Several errors, actually.

First and foremost: putting the dungeon(s) several six-mile hexes from town.  I recall it being something like a day's hike each way.  One consequence of this design was that anyone who came down with a mortal wound that needed healing within a day was probably screwed; you weren't going to be able to get them back to town in time, so it came down to party resources, which were typically lacking on the healing front.  A "raise to 1 HP within a day" wound was just about as deadly as a "raise to 1 HP within a minute" wound.  A second consequence of this design was that you were likely to get a wilderness encounter either on the way out or on the way back.  For low-level parties, this is bas news.  These dungeons were aimed at 3rd-5th level parties, who might've had enough resources to win a hard wilderness fight, but not to then follow it up with a successful dungeoncrawl.  As a result, wilderness encounters on the way out were likely to result in calling off the expedition (and then having to do turnaround again), while wilderness encounters on the way home were liable to result in TPKs (never actually happened, but there were a couple that definitely could've gone that way without some clever lateral thinking by players).

The random encounter problem could've been ameliorated if I hadn't made another pair of errors, though.  One of these was a worldbuilding error, the other a rules comprehension / inference error.  I wanted most of the campaign area to be borderlands, for flavor purposes.  As a result, I mucked with the concentric rings of civilization around the large towns out away from the rivers and coast, houserules that they generated borderlands rather than civilization.  This resulted in rolls not on the relatively-merciful Civilized wilderness encounter table (which is mostly humans), but instead on Desert, Hills, and Swamp tables, which are mostly orcs and purple worms and wyverns and such.  As a result, the individual wilderness encounters were more deadly than they should've been, given the proximity to town (though it was pretty funny when they lured the wyverns and giant scorpions into crossbow-shot of the city walls for the militia to deal with).

The rules-comprehension error related to the frequency of wilderness encounters in civilized terrain.  This one is sort of ACKS' fault; as Alex has explained on the autarch forum, it's technically covered under the domain rules for monsters wandering into wizard-built dungeons.  It's not the easiest-to-find place.  But!  Now we know, that in cizilized terrain you only roll once a month, in borderlands once a week, and in wilderness either once a day or once per hex travelled.  So we were really overdoing wilderness encounters, even for borderlands.  I think that borderlands would've been survivable with their usual encounter tables, provided that encounter frequency was a factor of seven lower and based on time travelled rather than distance.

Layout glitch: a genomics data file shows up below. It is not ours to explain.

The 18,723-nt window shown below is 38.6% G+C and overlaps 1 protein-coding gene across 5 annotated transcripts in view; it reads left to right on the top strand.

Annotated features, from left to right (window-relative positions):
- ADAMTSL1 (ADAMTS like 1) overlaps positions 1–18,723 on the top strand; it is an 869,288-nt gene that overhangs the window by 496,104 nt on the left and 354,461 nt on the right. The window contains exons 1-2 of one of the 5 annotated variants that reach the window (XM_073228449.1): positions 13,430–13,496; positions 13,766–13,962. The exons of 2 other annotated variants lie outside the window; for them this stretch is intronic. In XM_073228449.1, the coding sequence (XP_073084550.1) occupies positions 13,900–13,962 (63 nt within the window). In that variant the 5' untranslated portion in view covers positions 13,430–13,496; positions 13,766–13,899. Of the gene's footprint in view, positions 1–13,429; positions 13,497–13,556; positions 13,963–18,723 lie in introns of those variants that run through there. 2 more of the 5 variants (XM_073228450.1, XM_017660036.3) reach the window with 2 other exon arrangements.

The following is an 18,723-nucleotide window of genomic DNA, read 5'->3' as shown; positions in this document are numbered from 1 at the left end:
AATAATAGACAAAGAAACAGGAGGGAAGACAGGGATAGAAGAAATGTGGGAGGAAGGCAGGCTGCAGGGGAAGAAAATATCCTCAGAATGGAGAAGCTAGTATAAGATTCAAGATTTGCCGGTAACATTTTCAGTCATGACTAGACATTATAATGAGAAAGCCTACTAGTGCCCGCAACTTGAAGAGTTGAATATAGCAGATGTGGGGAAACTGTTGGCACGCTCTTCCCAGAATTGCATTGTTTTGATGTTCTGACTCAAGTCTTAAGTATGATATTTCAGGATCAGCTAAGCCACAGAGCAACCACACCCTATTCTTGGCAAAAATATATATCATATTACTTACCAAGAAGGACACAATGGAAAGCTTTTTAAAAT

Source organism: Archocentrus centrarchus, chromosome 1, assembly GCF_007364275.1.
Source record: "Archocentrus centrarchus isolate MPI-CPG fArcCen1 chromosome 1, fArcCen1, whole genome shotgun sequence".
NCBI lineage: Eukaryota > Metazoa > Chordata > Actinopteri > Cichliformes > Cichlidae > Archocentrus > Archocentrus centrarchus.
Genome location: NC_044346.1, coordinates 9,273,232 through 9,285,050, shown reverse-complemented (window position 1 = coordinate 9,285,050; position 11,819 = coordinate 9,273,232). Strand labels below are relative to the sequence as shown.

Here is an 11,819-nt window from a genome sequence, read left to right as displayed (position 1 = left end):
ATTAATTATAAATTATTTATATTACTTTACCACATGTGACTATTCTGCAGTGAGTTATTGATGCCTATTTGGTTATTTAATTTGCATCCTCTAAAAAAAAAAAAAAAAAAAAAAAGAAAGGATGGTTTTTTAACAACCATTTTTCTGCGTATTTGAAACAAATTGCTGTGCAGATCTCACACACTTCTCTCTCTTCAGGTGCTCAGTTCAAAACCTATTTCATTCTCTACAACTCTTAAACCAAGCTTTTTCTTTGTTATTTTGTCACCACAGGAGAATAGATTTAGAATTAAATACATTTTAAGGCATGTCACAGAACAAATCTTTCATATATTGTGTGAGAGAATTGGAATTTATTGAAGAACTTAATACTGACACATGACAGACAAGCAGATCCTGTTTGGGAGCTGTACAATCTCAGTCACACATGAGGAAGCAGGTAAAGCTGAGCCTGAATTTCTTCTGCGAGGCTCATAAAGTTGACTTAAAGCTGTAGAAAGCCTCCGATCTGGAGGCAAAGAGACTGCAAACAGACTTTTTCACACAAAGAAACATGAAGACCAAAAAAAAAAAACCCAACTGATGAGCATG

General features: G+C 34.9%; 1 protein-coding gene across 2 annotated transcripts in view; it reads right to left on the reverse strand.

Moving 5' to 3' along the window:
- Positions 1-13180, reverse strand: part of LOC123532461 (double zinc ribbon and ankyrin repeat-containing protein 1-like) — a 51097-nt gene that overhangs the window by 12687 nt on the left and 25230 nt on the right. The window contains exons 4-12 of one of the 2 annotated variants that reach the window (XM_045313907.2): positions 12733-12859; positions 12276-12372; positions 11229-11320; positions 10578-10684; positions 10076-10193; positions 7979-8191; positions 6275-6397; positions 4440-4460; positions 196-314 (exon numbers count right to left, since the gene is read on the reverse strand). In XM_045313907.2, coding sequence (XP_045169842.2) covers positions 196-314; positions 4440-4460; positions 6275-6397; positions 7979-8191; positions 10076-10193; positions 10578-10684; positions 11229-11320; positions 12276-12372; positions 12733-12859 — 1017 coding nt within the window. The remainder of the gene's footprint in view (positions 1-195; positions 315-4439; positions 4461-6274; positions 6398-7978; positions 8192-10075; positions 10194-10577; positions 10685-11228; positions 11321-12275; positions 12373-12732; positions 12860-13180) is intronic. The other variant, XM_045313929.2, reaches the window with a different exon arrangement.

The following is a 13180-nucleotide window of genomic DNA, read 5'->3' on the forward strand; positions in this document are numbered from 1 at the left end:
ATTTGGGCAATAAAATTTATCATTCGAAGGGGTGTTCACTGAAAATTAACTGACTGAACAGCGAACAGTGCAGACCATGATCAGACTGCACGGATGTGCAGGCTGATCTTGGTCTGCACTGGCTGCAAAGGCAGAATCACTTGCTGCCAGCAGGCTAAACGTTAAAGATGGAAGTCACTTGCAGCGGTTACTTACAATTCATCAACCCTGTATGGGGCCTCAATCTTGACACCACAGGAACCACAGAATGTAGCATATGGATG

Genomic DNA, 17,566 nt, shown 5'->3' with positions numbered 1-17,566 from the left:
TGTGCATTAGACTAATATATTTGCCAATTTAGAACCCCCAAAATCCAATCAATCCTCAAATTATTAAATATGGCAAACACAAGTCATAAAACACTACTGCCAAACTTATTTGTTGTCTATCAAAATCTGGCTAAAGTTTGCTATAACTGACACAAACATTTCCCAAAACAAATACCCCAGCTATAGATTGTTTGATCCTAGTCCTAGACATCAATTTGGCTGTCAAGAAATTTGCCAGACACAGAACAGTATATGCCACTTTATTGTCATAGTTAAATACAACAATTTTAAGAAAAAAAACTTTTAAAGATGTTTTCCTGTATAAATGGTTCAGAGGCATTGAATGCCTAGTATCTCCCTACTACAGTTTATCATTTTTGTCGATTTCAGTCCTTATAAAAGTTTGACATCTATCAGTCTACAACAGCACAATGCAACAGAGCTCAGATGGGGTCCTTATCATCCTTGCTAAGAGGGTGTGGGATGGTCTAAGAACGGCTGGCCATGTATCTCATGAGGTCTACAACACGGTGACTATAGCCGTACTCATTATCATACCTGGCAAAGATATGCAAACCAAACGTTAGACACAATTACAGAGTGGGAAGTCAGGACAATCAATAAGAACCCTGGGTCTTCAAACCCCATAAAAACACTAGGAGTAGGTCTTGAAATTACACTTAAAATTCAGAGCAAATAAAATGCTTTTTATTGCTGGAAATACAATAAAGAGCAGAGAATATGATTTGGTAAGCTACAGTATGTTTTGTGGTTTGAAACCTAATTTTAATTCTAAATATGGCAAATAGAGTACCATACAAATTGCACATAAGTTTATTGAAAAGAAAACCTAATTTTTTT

Rather than a third-level party meeting an army of skeletons on their way to their first dungeoncrawl, and a pair of fire giants on the way back, you're supposed to start within the bubble of relative safety surrounding town, making expeditions to nearby dungeons, and only starting travel outside of civilized / borderlands regions when you're high enough level to deal with the threats inherent in those regions.  At wilderness level, I'm not sure there's a good way to avoid turnaround time as a factor in play; dangerous travel is the name of the wilderness game, and such dangerous travel is inconsistent with reducing time from retreat to reentry of the dungeon.  But I think that's OK; just another "play changes over level" sort of thing.  By the mid-levels, you don't need to rely on town as heavily anyway.  You have the cash to bring healers with you; after all, you were going to bring mercenaries to guard the horses, so why not just add some medics as well?  You have Create Food and Create Water, so you can reduce the amount of supplies you need to carry per day and perhaps live off divine favor indefinitely for a small party in dire straits (also Tim - this is your fast-mode ACKS.  Create Food and Water, Teleport, and similar spells that just cut out the annoying bits).  You can bring a portable shrine for your cleric who can cast Restore Life and Limb.  This is starting to look more like an armed camp outside the dungeon than leaving a handful of men-at-arms standing in the open with your mounts, isn't it?  If it's a big dungeon and you're going to be back, it might make sense to build some more durable fortifications than basic trenches; the mercenaries were complaining about sleeping in the mud anyway.  And if you're there long enough and doing construction, you're going to need a reliable food and labor supply.  And the mercenaries are grouching about lack of women and booze again...  Wait, the lizardmen from the next valley over have been stealing our tavern wenches?  Unacceptable!  We better go take them out.  Maybe clear out the spiders that have been eating out cows too...  Oh crap, the dungeon's tapped out.  Well, I guess we could tell everyone to go home...  or charge them money to stay?  That's ridiculous, Thief, but just so ridiculous that it might work!  And so a domain is born.  A party-shared domain.